The wait for the sequel to the 3DS classic is over.
Resident Evil has been the pinnacle in survival horror dating back to its initial release in the mid-’90s, but slowly shifted gears with each subsequent release, becoming more action oriented and less about survival. This departure caused much ire from long-time fans of the series, myself included, but Capcom’s attempts to recapture the essence of what made early titles great has been a welcome surprise. While Revelations 2 does a fantastic job of delivering unsettling and downright eerie areas to explore, coupled with an interesting story, it continues to skew slightly more towards action than survival. Being paired with a partner provides a sense of comfort, making the entire journey far less intimidating than it could have been.
Revelations 2 originally released episodically over the course of a month, laying down the groundwork for each chapter to follow a similar format. Each of the four chapters starts by following Claire Redfield’s story line and then revisits similar areas in varying order with Barry Burton’s side of the story. Seeing how the events of each side play out back to back made for an interesting and fluid narrative. The story itself starts off at a party where Claire and Moira, Barry’s daughter, are kidnapped awakening on an unknown island with strange bracelets on their wrists. They learn that a woman known as the Overseer is monitoring their every move as they try to escape the island and learn of the ungodly things happening on it. Barry on the other hand learns of his daughter’s disappearance and sets forth to save her, but along the way meets a little girl named Natalia. The two work together to save his daughter and escape the island, while uncovering the truth behind the kidnapping.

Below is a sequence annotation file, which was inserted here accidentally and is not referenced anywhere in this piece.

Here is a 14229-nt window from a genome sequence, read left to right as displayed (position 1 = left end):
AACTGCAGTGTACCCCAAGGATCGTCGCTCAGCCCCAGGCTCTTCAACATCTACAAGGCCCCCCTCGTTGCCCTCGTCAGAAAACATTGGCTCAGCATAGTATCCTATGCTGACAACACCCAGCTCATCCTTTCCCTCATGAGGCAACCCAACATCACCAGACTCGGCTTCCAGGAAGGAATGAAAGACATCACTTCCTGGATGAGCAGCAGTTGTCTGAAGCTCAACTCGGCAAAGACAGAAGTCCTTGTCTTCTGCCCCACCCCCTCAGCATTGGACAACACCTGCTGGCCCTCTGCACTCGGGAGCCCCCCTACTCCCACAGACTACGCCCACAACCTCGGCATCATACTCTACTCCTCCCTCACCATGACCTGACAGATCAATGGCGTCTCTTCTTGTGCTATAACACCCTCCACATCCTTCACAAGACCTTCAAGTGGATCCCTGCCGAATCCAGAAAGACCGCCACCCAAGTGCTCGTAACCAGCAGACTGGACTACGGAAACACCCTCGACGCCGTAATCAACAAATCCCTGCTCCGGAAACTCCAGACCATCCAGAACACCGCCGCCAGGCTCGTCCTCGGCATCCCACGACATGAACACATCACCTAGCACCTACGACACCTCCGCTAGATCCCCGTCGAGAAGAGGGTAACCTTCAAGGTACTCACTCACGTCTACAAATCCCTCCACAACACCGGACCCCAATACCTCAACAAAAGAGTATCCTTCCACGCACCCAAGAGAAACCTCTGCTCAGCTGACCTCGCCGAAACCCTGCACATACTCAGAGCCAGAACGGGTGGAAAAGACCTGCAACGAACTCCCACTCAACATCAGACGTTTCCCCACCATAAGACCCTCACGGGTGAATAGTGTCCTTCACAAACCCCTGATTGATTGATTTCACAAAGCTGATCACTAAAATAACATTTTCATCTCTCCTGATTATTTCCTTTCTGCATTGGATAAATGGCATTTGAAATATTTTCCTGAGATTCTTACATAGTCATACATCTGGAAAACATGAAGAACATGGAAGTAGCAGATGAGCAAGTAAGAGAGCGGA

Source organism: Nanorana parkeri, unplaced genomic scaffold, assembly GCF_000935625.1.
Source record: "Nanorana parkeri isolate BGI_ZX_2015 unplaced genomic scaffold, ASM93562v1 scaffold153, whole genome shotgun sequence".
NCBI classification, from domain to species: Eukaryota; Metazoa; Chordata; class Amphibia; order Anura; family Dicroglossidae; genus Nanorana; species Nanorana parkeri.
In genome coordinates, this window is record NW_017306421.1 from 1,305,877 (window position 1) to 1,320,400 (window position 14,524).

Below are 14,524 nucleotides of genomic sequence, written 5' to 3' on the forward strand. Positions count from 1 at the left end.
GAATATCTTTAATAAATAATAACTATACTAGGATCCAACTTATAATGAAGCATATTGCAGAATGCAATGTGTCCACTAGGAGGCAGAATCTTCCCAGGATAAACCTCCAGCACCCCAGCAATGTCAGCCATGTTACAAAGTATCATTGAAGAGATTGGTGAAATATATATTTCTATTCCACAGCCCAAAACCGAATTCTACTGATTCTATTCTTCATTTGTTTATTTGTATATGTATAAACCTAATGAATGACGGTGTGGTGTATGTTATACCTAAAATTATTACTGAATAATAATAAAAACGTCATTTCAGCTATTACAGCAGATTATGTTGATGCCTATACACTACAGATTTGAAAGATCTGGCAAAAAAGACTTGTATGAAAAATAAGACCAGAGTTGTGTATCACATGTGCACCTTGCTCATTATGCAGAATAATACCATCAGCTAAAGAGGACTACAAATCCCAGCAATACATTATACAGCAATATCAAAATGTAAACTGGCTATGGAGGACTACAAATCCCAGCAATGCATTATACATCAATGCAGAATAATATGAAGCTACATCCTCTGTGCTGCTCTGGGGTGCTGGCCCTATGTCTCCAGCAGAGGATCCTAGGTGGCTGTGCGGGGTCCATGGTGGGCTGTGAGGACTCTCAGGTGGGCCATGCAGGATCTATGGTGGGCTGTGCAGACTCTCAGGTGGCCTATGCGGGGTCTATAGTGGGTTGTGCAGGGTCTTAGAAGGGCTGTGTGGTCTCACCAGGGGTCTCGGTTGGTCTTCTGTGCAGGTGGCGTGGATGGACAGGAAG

Capcom has tinkered with perspective over the years for the series, starting with stationary camera angles, to over-the-shoulder views, and most recently first-person with Resident Evil 7. Revelations 2 uses the culmination of years of fine-tuning to present a near flawless over-the-shoulder perspective with superb controls and handling. Whether you’re blasting enemy heads off, sneaking around to perform stealth attacks, or running for cover, I always felt in control of the situation, which is essential where a single mistake could lead to death. While ammunition is certainly not scarce, it always felt rewarding to use stealth attacks to dispose of enemies while conserving bullets. I played on normal difficulty and bumping it up will result in far less ammo available. In addition to finding ammo, you’ll also find different materials for crafting sub-weapons and even precious materials that are sold and used to permanently upgrade your character’s skills. These skills range from, but aren’t limited to, extra damage after switching guns to being able to cancel actions by using your evade ability. As you explore each area you’ll need to do some light backtracking and puzzle solving to continue forward. This is a welcomed return from the much more linear experiences the series has seen, but what was frustrating was after finding a map, it’d only be visible on the HUD. There was no option to take a look at a more zoomed out view, which is a strange omission.